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When working with younger children, many parents have questions, such as:
- What age should I start linking memory with my child?
- How do you do Mandala with a baby?
- How can you get a two year old to look at 3D pictures?
We will try to address them here in this post.
The QSR Program
In the QSR Program, there are activities recommended for children by age group from as young as new-born. However, most of the early activities for children aged 0-4 are fairly general activities that all parents are encouraged to follow. The QSR Program proper is not intended for children below 4. In fact, those activities are intended for elementary school children and above.
0-2 years old
- speak to your child
- give your child lots of daily life experiences
- read picture books with your child
2-4 years old
- communicate your love through touch – you can never have too many cuddles and hugs
- tell imaginary stories where your child is the hero
- play pretend where your child is something or somebody
- let your child play with toy dishes while you are in the kitchen cooking
- play outside in nature
- play with friends
- lots of picture books (8 pages); reread the ones that he likes
4-6 years old
- let your child talk to his friends
- let your child play in groups (e.g. in playschool)
- lots of pictures books; include a wide range of books (such as ones that adults might enjoy as well)
- QSR training: flying into Mum’s belly, into own body and into books; demonstrate how to flip through books without going into the contents
The fundamental messages from the early activities are: love, imagination, play and books.
The RBE Program
In most Right Brain Education schools, children begin the program from the age of 6 months. They are accompanied in class by one parent. Even though these children are too young to participate in the activities, they are encouraged to observe as their parents complete the tasks. Up until 3 years of age, the focus of RBE is more on input and less on output.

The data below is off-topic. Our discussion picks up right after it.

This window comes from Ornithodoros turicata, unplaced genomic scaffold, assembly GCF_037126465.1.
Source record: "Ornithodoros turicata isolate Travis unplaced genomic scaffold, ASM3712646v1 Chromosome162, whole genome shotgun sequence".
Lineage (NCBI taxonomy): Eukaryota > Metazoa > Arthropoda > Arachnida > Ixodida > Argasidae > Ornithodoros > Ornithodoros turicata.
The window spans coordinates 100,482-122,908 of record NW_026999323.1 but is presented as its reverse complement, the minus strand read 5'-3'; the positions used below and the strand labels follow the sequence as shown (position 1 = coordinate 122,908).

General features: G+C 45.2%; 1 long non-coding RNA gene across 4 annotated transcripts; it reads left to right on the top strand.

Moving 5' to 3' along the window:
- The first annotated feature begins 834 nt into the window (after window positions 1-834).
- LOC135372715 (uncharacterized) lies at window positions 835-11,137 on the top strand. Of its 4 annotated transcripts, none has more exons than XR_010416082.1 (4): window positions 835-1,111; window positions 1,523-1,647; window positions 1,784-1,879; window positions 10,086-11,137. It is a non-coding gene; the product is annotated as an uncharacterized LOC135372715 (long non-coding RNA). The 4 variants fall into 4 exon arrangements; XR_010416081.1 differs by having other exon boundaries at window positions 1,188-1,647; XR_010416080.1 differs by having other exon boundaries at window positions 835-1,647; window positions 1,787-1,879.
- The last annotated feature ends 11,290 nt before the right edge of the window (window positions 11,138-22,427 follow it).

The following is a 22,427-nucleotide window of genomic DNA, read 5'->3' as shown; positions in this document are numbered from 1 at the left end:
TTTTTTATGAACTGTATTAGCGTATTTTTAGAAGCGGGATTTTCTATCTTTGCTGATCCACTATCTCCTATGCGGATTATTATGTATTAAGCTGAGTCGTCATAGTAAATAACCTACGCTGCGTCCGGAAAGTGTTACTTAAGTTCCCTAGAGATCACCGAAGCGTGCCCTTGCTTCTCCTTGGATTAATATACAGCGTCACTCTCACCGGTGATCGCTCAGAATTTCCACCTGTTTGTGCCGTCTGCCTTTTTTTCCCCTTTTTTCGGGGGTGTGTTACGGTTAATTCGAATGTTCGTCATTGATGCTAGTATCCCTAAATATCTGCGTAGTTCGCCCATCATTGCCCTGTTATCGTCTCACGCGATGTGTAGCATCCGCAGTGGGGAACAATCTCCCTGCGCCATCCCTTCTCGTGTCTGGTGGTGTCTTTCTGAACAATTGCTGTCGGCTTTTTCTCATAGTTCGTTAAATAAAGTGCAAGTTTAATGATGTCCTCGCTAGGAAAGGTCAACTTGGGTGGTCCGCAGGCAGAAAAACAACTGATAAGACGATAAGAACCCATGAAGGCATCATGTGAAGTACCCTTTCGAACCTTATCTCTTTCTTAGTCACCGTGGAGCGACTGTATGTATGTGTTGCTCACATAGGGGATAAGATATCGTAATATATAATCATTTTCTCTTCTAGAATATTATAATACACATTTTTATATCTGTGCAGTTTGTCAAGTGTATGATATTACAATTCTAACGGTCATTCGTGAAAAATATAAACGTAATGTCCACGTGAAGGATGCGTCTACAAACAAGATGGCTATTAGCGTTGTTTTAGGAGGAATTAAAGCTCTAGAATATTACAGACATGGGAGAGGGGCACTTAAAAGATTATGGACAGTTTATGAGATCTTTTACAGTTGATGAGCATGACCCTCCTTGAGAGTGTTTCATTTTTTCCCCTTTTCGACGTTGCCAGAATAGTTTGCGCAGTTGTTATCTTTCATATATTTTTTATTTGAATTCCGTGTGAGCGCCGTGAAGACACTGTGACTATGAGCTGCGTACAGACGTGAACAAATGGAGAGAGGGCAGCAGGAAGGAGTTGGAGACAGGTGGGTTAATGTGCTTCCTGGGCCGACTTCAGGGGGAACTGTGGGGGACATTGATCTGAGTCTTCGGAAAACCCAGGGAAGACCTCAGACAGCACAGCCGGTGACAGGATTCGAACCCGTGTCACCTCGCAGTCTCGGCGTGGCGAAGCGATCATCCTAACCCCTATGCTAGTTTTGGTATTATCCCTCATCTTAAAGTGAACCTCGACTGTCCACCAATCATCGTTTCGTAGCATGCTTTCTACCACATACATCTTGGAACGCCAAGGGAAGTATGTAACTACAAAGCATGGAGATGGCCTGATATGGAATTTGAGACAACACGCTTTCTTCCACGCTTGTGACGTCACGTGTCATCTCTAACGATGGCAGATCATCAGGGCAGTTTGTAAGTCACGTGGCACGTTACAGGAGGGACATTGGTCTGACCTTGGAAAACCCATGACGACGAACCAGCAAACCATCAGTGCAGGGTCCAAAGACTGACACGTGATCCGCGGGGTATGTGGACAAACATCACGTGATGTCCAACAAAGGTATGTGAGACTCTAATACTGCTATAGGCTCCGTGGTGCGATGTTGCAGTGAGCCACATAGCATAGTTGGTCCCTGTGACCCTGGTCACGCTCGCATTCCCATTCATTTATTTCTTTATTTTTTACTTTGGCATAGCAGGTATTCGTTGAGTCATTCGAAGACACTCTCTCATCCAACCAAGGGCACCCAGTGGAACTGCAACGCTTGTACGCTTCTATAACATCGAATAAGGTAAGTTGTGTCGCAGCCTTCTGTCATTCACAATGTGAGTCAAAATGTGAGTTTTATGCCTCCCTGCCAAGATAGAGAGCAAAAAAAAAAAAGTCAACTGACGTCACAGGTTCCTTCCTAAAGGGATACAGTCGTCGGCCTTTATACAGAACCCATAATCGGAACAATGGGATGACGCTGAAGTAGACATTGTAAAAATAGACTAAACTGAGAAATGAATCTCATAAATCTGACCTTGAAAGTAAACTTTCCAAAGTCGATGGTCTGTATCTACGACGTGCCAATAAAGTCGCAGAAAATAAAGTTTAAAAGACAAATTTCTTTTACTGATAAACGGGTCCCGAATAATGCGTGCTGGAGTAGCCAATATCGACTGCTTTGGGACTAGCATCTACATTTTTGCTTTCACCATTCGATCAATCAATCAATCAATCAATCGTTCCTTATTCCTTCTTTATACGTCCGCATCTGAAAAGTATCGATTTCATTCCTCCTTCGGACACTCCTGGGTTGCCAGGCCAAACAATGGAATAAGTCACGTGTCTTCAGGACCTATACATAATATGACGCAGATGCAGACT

At home, you can do the same thing – practice the activities yourself while your child watches. This follows the concept of a child sitting in the kitchen watching mother cook; or the child watching father play chess. At this young age, children naturally want to follow and mimic what their parents are doing. It builds the foundation for future practice as your child eventually develops the ability to complete the tasks.
Heguru Right Brain School’s recommendation for home practice is to focus on reading and flash cards, then memory work. You can build on this framework by gradually adding in more activities from the Right Brain Home Practice Guidelines as your child’s attention and ability develops.
Memory work for children under 3 years depends largely on their ability to take instruction and to articulate themselvesSince most children are still developing speech, it can be difficult to do activities like linking memory. Even if they have some speech, the effort of articulation may detract from the child’s participation of the activity. You can try the following, but don’t force. If your child is reluctant to participate, fill in the answers yourself wcanith your child observing.
Linking Memory Example
Full instructions for the linking memory activity can be found here – Right Brain Activity: Memory Train.
- Begin with 3 cards. For example, you might have an elephant, a tennis raquet, and a cup of coffee.
- As you display each card, create a story linking the pictures, such as, “an elephant used his tennis raquet to stir his cup of coffee”.
- Cover the cards or flip them upside-down.
- Ask your child to locate one of the cards randomly. You might ask: “Where is the coffee cup?” Wait for your child to point to the card and turn it over to show whether it is correct.
Give your child a chance to answer but don’t force. If your child is reluctant, you can try saying, “Let Mummy try…” and then choose a card. Your child may be more willing to answer the next time around.
If 3 cards are too easy, increase to 4 cards. Continue to build up the number of cards used in the story until your child is struggling to remember where each image is. Remain on the same number of cards until your child’s memory has strengthened before progressing.
Younger children generally have short attention spans so it is best to limit the time spent on this activity. Play only when your child is happy and having fun. Remember that the focus of right brain education for children under 3 years is input. This activity and any activity that requires your child to give an answer is considered output. Therefore, if your two year old is disinterested in practicing linking memory, don’t worry, just focus on reading books and speed flash cards.
This variation of linking memory is also a good alternative to play with an older child as it helps to develop memory function by recalling where the cards are at random rather than having to rely on the story to determine which card appears next. If you have read 5 Ways to Maximise Your Child’s Cognitive Potential, you may recall that novelty and new challenges are a great way to further develop the brain. Trying to remember the cards randomly presents a different memory challenge for your child.